Returning Works® Founder Dr Emma Waltham explains why it’s time for a more systemic approach to supporting expectant and returning parents.

Change is glacial: if we carry on as we are in the UK, it will take 100 years for women to achieve gender pay parity. According to research done by PwC, the gender pay gap has only declined by a measly 0.5% in the last 5 years.

The Institute for Fiscal Studies has said that most of the gains of the last 30 years are due to women becoming more highly educated. Great – women are now as well-educated as men. So, why are they earning less than men?

What will it take?

There are many factors feeding into the gender pay gap, but recent research by the Office for National Statistics, which was based on the most recent UK data, showed the gender pay gap widens significantly when women reach their 40s. The ONS said this is due to the impact of motherhood.

Organisations that want to keep strong female talent pipelines must look at their working environments to see what barriers are in place that prevents their working mums from continuing on their career pathways. There is still a glass ceiling when women become parents and unless it is removed, gender pay gaps will not close in this century.

At Returning Works®, we understand that to have the impact we need to make, to play our part in achieving gender parity now rather than by 2151, we must take a holistic approach and expand our reach.

We partner with organisations to identify what the barriers are to female representation at senior levels. We know that this isn’t just about working with returning mums. We take a much wider view, evaluating through a systemic lens, so we give our partners a toolkit that will create an inclusive environment for all parents.

We show our partners how to create inclusive workplaces where parents want to stay and find it easy to thrive. The benefits are real: the organisations we partner with improve long-term retention and strengthen their female talent pipelines, so that gender diversity grows at senior levels. This is how gender pay gaps close.

Making Progress in Supporting Returning Parents

It’s important to us that we keep learning, as we want to bring the best possible solutions to the often complex problem of what holds women back at work. Our work in this space, coaching expectant parents and managers, hosting awareness events, training employees in allyship workshops and undertaking family-friendly audits, has shown us that to really shift the dial we must take this systemic approach.

To create an environment where women thrive as working parents, where organisations become an employer of choice, a place where people want to work because it is family-friendly. To be this, companies need to have the right policies and benefits, upskill their people so the experience is consistently best practice, and provide support to their returning parents.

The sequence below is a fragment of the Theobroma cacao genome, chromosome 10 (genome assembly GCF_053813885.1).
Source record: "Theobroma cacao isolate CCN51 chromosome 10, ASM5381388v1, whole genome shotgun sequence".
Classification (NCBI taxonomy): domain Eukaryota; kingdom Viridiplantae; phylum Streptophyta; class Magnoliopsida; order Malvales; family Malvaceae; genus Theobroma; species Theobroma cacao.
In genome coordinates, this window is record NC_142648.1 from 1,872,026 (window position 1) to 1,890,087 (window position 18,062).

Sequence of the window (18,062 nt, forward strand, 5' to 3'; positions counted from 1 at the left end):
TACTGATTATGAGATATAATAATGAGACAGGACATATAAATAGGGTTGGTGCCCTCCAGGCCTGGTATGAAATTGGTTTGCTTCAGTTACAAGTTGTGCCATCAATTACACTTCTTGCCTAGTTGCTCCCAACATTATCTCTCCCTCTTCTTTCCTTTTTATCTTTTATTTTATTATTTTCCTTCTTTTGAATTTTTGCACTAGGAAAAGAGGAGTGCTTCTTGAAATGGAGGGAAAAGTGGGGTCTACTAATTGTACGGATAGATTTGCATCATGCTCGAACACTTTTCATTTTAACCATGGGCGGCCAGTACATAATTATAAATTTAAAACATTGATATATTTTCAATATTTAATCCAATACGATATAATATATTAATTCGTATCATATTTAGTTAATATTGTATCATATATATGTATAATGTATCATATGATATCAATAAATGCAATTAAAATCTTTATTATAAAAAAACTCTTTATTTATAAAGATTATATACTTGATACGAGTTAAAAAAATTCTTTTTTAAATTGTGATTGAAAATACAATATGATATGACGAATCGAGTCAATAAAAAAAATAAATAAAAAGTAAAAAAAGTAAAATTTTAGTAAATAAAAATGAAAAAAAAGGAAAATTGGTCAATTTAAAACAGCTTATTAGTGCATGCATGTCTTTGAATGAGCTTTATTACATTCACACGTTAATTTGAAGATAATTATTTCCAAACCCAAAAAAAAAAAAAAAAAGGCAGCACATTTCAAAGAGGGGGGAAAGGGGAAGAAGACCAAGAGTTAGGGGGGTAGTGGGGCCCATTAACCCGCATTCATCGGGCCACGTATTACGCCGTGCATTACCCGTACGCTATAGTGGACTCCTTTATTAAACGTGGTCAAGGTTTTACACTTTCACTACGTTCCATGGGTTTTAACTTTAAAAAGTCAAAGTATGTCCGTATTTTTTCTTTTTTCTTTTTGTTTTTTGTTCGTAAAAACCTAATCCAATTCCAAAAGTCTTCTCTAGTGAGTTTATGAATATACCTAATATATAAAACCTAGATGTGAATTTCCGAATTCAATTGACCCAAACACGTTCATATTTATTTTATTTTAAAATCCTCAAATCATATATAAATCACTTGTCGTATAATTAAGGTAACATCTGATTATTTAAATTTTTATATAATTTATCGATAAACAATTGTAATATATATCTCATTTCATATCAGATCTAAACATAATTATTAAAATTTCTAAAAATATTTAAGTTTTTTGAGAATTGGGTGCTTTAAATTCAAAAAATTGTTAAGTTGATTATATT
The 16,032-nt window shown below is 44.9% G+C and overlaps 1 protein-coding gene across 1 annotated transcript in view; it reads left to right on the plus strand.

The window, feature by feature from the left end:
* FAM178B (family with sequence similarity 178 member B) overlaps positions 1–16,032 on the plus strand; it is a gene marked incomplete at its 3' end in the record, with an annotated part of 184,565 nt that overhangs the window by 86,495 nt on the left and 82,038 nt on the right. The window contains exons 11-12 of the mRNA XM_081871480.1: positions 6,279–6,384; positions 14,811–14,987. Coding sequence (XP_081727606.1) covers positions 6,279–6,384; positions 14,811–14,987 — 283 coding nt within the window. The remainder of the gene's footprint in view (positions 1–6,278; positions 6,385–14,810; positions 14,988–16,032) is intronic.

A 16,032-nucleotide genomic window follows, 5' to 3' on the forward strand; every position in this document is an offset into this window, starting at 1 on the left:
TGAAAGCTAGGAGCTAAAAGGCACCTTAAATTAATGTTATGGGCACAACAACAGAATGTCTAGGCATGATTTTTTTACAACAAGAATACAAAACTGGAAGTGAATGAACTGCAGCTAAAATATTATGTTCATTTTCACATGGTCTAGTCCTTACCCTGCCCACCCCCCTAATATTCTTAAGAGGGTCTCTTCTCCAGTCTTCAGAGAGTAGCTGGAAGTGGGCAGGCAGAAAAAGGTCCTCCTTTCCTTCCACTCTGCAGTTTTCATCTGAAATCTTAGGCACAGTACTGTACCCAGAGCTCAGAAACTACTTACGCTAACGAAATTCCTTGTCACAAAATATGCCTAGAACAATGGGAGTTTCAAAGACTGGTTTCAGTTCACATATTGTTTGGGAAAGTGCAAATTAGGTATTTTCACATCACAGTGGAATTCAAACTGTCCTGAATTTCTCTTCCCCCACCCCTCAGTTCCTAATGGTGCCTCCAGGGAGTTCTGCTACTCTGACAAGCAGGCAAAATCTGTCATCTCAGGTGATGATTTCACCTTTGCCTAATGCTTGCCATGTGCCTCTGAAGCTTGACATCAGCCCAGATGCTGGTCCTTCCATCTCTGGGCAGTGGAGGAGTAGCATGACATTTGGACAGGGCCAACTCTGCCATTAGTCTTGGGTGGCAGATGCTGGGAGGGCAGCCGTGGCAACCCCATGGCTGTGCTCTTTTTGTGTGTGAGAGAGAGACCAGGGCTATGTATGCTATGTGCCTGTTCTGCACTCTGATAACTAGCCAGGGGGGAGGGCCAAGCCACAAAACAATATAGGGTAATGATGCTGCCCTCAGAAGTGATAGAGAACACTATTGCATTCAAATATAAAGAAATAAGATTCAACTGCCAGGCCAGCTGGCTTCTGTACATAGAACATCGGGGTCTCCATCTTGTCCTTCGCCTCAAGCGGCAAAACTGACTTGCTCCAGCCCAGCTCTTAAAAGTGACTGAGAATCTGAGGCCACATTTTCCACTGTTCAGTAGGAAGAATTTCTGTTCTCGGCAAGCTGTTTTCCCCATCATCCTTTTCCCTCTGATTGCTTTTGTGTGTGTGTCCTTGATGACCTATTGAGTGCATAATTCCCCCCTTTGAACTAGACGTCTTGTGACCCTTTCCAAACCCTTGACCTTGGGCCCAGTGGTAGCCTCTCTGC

Managing professional responsibilities alongside caring responsibilities is always going to be a challenge. Parents who get help with balancing this are better able to continue on their career pathway. Parental Transition Coaching is fantastic and has proven success in enabling expectant and returning parents to manage their careers during a major life change. We help them balance their work and caring responsibilities and build confidence and capability. But it isn’t enough.

We understand that the barriers women face in fulfilling their professional potential isn’t something they can fix on their own. We have built on our experience of what we see works, to provide inclusive, progressive solutions that show returning works.

What is Needed to Help Women Achieve their Professional Potential?

To have the impact we need to see, to have any hope of closing the gender pay gap in this half of the century, organisations need to progress on several fronts:

  • What’s the employee experience like for working parents?
  • What policies and provisions are in place to support your expectant and returning parents?
  • Is a best-practice framework in place so that parental returners feel positive and engaged wherever they work in the organisation?
  • Are returners able to continue on their career pathway, so women take on more responsible roles and gender diversity increases at senior levels?

When organisations take a systemic view and take action on what they find, then they really start to create family-friendly workplaces where all parents thrive and women are able to achieve their potential.

This is what we’ll need to see across the board to finally say good riddance to the gender pay gap.

Visit us at to find out what steps you can take now to create an inclusive workplace for your parental returners.

Other posts Returning Works have contributed to GE Insights include:

Why Allyship is Key to Fostering an Inclusive Culture with Maternity in the Workplace

What are Companies Doing to Tackle Workplace Maternity Bias?

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Helping new mothers to return to work and planning for maternity leave are just two of the challenges employers face when supporting pregnant and postnatal employees. Returning Works® Founder Dr Emma Waltham explains why it’s time for a more systemic approach to supporting expectant and returning parents.

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